Film is an important form in this regard. It does, of course, participate completely in and reinforce the standardized conventions of celebrity selfhood that you so compellingly describe. Even among nonhuman animals. One of my favorite examples is the killer whale, Keiko, the star of the film, Free Willy. When the US public learned the plight of this animal star, languishing in a tank in a Mexico City amusement park, the checkbooks opened up. Green philanthropy and consumerism is the measure of US environmentalism these days. In his time of need, Keiko attracted $8 million in corporate and financial contributions. Warner Brothers kick-started the campaign to rescue and rehabilitate the whale with a $4 million seed grant, a paltry sum compared to how much the animal star made for the studio as an unpaid actor. An elementary school in Kodiak, Alaska, raised $3,000, while the United Parcel Service donated a C-130 Hercules plane to transport the killer whale from Mexico City to the Oregon Coast Aquarium, where he was returned to health and trained in the ways of the wild. He died in December 2003, off the coast of Norway, one year after he joined the company of wild whales. Imagine mobilizing that kind of media attention and financial support for any one of countless Indigenous struggles over resource extraction on sovereign, tribal lands throughout the globe. Not likely, unless Bono comes to their rescue. And Keiko is just the tip of the iceberg. Dolphins, penguins, wolves, elephants, and pandas are just a few of the species today that trade in celebrity status, and have been made into stars through a long history of their interaction with the film industry.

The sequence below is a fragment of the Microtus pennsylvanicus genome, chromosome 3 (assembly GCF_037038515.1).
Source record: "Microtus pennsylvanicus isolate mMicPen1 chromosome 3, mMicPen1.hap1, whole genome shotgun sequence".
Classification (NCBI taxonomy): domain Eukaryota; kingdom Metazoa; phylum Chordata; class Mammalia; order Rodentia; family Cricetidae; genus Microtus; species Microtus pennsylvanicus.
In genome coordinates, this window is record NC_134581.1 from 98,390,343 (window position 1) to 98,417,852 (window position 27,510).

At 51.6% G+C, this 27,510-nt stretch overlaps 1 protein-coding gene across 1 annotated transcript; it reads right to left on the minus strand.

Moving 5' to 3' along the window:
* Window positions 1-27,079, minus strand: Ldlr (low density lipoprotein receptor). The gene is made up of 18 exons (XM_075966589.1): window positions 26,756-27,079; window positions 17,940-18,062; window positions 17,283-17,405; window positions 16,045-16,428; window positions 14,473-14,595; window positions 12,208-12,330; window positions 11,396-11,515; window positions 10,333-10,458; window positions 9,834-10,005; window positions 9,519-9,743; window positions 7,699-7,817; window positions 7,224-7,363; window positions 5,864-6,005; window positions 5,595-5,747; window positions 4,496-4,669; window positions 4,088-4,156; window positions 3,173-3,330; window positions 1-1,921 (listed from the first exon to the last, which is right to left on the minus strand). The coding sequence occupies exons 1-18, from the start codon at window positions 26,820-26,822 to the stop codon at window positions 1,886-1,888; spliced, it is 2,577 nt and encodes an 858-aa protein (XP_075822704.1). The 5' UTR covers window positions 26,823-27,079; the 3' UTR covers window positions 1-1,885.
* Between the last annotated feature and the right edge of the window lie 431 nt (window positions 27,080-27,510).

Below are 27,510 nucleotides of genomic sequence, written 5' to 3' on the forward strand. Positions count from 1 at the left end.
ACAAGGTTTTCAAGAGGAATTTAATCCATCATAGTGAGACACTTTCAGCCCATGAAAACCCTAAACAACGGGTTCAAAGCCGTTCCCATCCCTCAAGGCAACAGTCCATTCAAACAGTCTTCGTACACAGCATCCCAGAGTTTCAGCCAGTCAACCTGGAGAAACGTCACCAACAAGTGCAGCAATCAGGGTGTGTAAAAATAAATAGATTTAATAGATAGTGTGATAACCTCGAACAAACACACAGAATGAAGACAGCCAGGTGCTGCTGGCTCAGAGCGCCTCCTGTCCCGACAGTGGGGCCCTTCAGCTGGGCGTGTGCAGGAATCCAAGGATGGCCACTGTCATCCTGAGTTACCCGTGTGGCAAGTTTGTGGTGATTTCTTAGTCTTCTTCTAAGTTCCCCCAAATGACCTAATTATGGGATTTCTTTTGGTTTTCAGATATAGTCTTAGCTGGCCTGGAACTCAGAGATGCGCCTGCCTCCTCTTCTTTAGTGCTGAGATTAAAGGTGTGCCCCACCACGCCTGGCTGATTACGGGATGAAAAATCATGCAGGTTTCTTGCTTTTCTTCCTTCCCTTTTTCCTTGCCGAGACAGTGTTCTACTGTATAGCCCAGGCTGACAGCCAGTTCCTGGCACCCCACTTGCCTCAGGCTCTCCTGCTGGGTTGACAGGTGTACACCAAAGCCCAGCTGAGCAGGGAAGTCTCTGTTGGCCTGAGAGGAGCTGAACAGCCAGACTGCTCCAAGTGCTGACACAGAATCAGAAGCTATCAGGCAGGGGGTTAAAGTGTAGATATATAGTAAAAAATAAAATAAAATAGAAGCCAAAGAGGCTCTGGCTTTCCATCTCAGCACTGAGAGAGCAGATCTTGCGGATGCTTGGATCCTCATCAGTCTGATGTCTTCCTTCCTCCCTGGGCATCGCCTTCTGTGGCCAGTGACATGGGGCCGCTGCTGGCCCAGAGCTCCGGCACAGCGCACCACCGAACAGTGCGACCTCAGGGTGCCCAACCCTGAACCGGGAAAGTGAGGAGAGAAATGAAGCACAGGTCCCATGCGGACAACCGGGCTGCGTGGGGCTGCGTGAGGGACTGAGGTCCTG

But film can also challenge narrative conventions, make visible relations not easily seen, and bend entrenched perspectives of the Other. I am particularly intrigued and heartened by the creative work of Indigenous communities in the US, Canada, Australia, and elsewhere to harness the power of film to tell stories that represent their traditions, meanings, and needs and to bring different voices to the struggle for intergenerational equity. Film is a technology of time; it can both compress and expand the time scales through which we comprehend and see the interaction and lives of human and nonhuman beings. Isuma TV, for example, a network of Inuit and Indigenous communities based in the Canadian Arctic, are using multimedia platforms “to express reality in their own voices: views of the past, anxieties about the present and hopes for a more decent and honorable future.” Their “goal is to recognize and respect diverse ways of experiencing” the world, and to “honor those differences as a human strength.” Films like Atanarjuat: The Fast Runner, Before Tomorrow and Inuit Knowledge and Climate Change trade in and work against the conventions of mainstream Western cinema. Similarly, in films like Ten Canoes, Australian aboriginal communities have appropriated scientific photographs and films taken of their people in the colonial era to reclaim the past and tell stories on their own terms and in their own voices across deep time. Viewers from Western traditions find ourselves forced to confront our expectations of fast-paced stories and hyper-energetic editing that accompany the increasing speed of capital’s movement across the globe. Such films give us alternative worlds in which to comprehend and ponder past realities and possible futures that shape our environmental narratives of the present moment.